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Mind The Gap: Bereaved Children’s Awareness Week


Sophia Goulding Peat, age 12 (left) with Charlie McDonagh, age 12 both from Lusk, Co. Dublin and Gearoid Clancy, 11 from Cobh, Co. Cork, pictured at the launch of the ‘Mind The Gap’ creative project for Bereaved Children’s Awareness Week at the Mansion House Dublin today (Thursday 21 November).

‘Mind yourself so you can mind me’…….. This was the message from bereaved children to adults at the launch of the ‘Mind The Gap’ creative project for Bereaved Children’s Awareness Week at the Mansion House Dublin today (Thursday 21 November). Children handle grief better when the adults around them get support to deal with their own grief.

Every November, the Irish Childhood Bereavement Network (ICBN) organises a series of events during the week of Universal Children’s Day to highlight bereaved children’s needs across Ireland and to ensure their voice is heard.

Today’s event, in collaboration with Barnardos Children’s Bereavement Service, saw 12 children express their experience of grief through different creative projects including drawings and paintings as well as short stories.

Barnardos Children’s Bereavement Service is a family support service for children and their families who have experienced the death of someone close to them.  They work directly with children and their families across Ireland to help them increase their capacity to support the child through the grieving process and to develop their own resilience.

Speaking today, Gina Cantillon, Project Leader with the Barnardos Children’s Bereavement Service said: “Today’s event is entitled Mind The Gap; mind yourself so you can mind me. This is the central message that the young people we work with want the adults and carers in their lives to understand – grief happens to a family, to a wider network of friends and relations, to a community, and therefore grief needs to be held and supported within those same systems that have been rocked by the loss of someone so dear.  We all need to attend to, be gentle with and mind the gaps in our own hearts and in our own lives so that we can then find the resilience we need to also support our children in their grief journey.”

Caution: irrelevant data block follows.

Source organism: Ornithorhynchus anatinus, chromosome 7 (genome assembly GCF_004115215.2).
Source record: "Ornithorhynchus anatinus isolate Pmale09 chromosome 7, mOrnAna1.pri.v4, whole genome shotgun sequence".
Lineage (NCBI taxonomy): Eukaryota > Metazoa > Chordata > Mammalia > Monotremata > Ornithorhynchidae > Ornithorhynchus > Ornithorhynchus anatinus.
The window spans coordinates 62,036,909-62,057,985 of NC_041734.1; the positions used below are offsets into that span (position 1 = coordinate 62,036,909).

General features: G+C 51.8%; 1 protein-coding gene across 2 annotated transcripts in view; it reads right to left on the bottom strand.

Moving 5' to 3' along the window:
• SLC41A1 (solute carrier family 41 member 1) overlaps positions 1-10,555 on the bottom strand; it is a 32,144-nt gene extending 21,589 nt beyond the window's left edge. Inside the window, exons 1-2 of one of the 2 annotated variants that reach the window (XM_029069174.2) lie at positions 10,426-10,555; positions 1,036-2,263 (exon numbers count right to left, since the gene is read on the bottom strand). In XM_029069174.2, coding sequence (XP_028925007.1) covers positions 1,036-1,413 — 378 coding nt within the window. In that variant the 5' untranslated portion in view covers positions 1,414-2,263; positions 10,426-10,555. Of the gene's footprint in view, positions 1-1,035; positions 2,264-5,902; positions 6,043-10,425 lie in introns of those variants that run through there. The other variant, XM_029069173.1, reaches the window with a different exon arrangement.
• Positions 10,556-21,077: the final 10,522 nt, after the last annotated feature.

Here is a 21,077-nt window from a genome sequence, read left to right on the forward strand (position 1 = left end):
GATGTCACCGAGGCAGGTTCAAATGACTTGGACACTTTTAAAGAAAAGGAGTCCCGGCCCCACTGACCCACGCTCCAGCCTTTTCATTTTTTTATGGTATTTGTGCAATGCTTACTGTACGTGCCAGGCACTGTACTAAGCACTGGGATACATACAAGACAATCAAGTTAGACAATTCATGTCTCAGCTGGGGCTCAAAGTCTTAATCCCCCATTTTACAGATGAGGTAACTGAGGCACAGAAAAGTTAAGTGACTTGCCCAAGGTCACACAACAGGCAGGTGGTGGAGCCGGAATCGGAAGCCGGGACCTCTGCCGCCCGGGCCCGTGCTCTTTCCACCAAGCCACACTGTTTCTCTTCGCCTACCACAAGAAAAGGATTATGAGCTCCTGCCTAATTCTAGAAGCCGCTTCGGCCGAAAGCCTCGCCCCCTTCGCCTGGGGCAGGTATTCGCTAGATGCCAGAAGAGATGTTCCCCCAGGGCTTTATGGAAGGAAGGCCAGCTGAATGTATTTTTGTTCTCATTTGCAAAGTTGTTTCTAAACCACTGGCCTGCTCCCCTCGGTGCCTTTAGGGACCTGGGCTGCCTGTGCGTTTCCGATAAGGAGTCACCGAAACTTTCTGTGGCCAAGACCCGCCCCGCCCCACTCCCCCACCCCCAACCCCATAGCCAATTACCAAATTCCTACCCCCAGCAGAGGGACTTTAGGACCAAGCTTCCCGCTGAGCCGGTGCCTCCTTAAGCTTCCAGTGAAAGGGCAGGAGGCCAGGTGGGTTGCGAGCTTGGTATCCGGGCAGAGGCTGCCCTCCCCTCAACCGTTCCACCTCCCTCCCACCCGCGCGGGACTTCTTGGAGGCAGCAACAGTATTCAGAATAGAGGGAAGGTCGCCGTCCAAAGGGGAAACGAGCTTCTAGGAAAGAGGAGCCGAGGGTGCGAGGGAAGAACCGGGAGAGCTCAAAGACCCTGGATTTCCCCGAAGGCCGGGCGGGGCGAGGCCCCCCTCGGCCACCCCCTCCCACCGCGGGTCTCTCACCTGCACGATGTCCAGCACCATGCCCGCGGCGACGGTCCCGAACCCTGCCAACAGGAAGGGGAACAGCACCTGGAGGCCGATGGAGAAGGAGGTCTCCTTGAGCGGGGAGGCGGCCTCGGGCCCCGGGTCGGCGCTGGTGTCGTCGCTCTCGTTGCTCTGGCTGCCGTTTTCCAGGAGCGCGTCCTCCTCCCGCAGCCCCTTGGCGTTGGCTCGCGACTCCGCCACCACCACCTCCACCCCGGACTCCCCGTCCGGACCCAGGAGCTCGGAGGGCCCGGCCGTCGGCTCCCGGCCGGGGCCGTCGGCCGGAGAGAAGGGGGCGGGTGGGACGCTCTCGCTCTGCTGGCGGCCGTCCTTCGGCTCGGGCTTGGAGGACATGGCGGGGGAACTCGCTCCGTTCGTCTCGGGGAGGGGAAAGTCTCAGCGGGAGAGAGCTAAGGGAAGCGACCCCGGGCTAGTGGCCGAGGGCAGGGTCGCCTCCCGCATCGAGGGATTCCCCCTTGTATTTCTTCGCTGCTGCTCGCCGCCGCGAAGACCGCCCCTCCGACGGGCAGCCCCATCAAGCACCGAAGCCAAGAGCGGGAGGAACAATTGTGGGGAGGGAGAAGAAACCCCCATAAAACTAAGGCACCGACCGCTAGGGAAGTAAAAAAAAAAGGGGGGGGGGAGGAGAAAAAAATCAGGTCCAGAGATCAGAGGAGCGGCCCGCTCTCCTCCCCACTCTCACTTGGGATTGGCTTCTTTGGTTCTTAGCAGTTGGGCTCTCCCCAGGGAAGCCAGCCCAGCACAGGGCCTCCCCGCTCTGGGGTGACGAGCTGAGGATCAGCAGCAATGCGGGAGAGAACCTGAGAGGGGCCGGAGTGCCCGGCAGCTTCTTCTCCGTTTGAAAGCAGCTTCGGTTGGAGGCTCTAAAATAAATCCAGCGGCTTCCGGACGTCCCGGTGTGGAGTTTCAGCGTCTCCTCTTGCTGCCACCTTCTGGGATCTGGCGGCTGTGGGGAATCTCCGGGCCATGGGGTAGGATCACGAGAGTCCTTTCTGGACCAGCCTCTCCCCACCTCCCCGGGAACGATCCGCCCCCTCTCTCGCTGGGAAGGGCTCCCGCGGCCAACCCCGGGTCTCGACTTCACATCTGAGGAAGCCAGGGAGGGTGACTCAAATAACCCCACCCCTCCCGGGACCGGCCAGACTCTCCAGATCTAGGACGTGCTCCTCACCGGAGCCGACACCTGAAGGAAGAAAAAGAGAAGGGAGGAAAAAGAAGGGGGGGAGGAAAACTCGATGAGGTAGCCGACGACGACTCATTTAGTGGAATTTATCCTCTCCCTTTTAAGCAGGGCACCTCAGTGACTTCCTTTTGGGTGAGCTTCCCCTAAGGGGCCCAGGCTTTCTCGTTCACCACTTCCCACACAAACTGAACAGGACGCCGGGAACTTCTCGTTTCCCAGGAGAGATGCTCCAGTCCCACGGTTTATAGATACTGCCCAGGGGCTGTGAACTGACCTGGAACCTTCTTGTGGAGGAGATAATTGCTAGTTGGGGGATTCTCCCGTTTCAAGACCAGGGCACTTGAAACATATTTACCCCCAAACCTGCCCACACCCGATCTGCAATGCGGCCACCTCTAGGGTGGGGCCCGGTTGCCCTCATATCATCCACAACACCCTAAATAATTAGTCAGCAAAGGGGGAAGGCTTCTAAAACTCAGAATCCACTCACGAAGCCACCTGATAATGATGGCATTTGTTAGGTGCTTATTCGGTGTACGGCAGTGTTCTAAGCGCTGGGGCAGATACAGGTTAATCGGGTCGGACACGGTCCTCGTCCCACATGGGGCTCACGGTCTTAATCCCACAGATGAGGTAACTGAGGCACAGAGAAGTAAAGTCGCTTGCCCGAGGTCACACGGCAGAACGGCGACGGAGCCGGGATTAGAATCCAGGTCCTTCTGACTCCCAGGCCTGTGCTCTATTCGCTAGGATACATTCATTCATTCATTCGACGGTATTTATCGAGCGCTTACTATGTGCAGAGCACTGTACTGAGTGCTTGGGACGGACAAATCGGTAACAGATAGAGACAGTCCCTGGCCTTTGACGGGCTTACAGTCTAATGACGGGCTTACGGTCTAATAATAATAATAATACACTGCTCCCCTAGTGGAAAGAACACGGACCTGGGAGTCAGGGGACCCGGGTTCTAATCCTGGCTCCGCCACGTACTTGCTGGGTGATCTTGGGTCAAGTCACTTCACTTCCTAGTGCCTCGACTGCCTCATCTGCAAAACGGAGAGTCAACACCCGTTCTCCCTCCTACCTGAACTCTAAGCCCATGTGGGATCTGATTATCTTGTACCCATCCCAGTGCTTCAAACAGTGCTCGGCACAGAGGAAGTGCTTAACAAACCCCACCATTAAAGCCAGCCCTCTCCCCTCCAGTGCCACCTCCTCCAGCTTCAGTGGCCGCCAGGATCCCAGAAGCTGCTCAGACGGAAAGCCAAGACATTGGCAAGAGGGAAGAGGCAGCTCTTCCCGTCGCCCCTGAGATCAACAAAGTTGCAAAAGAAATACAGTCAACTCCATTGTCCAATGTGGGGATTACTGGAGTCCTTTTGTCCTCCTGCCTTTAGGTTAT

Speaking at today’s event, Chairperson of the ICBN, Bríd Carroll said, “Bereaved Children’s Awareness Week is where we heighten awareness of the children who have lost parents, siblings, grandparents, close family members and friends not just in the past year but over the years. It is a week to highlight their needs both nationally and locally in our communities so that adults can remember that when death occurs in a family that ‘Children Grieve Too’”.

“This is the time of year when the evenings get darker and bereaved people withdraw to reflect on those who will be missing at Christmas time.  It is the time when grief and loss and its meaning can be to the fore. It is therefore opportune for involving the children who have suffered loss in our communities and not leaving them as the “forgotten mourners” as they often were in the past in Ireland.”

The ‘Growing up in Ireland’ study reveals that 2.2% of nine-year olds had lost a parent; 1% a sibling; and 28% had experienced the death of a grandparent. It is estimated that 4-5% of young people lose a parent by the age of 18.

The ICBN was founded in 2012 as a hub for those working with bereaved children, young people and their families. It is funded by the Irish Hospice Foundation and Túsla and supports professionals to deliver high quality accessible bereavement support; signposts families and carers to information and bereavement supports and informs the general public regarding issues involved in childhood loss.

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